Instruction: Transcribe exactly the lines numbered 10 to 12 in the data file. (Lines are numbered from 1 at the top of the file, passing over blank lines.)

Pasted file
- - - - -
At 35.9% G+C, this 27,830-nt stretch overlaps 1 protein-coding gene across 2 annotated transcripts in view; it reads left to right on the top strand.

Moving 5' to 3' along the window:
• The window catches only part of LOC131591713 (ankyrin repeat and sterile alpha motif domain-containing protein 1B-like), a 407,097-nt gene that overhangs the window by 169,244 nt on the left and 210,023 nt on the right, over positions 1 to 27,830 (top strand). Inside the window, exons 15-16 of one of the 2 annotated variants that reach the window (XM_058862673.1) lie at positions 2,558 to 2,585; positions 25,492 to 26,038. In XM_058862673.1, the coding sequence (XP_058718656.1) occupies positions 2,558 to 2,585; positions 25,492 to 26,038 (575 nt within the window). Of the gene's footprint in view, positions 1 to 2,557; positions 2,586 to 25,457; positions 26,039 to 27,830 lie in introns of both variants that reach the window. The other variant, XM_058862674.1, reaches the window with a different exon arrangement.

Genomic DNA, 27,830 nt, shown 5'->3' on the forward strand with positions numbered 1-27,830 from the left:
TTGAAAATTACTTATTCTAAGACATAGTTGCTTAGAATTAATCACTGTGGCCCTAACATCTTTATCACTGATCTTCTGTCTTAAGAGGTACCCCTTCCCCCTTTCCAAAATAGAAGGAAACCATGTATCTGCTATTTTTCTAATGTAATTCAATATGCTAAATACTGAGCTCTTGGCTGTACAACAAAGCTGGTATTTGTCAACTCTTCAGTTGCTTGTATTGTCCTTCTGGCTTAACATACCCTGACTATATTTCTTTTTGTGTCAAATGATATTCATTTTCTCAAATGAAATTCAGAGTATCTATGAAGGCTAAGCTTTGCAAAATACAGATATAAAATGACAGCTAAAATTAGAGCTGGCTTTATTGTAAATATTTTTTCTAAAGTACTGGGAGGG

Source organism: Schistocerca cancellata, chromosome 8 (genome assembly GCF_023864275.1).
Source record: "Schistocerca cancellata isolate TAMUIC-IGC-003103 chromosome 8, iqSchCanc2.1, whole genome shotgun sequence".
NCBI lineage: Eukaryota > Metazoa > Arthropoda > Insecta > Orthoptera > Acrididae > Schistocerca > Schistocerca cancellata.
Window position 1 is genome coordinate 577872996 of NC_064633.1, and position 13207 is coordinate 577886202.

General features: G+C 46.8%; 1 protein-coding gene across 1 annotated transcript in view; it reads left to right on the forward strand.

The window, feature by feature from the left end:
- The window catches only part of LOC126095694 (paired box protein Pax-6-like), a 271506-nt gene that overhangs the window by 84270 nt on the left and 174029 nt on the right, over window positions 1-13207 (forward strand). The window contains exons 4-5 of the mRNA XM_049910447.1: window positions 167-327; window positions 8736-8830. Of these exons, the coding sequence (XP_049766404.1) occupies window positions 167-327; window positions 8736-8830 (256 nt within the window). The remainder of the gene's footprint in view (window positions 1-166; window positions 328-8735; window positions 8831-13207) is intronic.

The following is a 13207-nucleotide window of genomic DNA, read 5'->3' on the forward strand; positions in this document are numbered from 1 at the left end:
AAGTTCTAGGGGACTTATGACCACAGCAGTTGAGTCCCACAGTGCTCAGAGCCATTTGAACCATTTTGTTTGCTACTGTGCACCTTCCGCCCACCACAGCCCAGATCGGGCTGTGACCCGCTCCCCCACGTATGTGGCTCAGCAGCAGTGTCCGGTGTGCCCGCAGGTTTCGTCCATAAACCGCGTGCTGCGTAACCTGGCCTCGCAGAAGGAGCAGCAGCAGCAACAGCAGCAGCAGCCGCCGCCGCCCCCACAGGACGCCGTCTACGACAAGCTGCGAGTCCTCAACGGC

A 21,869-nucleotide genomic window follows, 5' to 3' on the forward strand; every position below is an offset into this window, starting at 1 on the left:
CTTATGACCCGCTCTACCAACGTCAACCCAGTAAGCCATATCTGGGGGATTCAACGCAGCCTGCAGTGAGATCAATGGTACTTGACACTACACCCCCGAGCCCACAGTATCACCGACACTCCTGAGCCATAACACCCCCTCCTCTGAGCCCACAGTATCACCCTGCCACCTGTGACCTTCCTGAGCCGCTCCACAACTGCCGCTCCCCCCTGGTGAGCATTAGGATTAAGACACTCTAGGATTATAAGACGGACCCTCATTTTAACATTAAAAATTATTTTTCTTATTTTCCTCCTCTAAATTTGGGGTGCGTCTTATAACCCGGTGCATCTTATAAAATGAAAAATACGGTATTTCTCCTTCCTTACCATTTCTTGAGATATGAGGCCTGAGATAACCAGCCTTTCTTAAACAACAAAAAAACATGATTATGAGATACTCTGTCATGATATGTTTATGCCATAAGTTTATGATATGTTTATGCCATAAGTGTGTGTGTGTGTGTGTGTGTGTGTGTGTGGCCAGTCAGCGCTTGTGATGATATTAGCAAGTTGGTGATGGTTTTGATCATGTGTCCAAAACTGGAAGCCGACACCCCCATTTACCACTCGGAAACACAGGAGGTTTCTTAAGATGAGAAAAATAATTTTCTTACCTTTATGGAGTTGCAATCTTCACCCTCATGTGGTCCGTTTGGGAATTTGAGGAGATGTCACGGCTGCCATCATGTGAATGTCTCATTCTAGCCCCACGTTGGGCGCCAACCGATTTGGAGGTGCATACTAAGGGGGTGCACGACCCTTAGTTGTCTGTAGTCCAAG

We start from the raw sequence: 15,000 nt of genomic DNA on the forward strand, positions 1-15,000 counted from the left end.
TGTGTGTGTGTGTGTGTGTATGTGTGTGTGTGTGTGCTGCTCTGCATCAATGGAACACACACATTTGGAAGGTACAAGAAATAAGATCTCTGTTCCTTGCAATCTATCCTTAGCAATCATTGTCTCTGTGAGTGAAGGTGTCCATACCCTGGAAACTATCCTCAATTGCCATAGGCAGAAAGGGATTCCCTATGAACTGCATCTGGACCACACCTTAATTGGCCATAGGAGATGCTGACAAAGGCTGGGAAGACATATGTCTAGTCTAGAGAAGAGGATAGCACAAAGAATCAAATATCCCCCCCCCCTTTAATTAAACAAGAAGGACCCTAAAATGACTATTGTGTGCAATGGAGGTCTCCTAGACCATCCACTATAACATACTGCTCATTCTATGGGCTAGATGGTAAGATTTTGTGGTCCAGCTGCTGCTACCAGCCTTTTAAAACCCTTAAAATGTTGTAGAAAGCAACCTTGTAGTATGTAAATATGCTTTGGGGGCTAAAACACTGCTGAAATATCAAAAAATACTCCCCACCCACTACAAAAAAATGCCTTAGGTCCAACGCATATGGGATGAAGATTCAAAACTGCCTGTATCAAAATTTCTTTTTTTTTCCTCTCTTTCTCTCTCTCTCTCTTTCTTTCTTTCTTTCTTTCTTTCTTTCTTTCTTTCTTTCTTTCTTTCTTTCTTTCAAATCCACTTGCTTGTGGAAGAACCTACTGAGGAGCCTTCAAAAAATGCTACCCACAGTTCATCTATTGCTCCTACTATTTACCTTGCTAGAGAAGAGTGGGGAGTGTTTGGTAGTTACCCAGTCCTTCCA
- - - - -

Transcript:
General features: G+C 46.8%; 1 protein-coding gene across 1 annotated transcript in view; it reads left to right on the forward strand.

The window, feature by feature from the left end:
- The window catches only part of LOC126095694 (paired box protein Pax-6-like), a 271506-nt gene that overhangs the window by 84270 nt on the left and 174029 nt on the right, over window positions 1-13207 (forward strand). The window contains exons 4-5 of the mRNA XM_049910447.1: window positions 167-327; window positions 8736-8830. Of these exons, the coding sequence (XP_049766404.1) occupies window positions 167-327; window positions 8736-8830 (256 nt within the window). The remainder of the gene's footprint in view (window positions 1-166; window positions 328-8735; window positions 8831-13207) is intronic.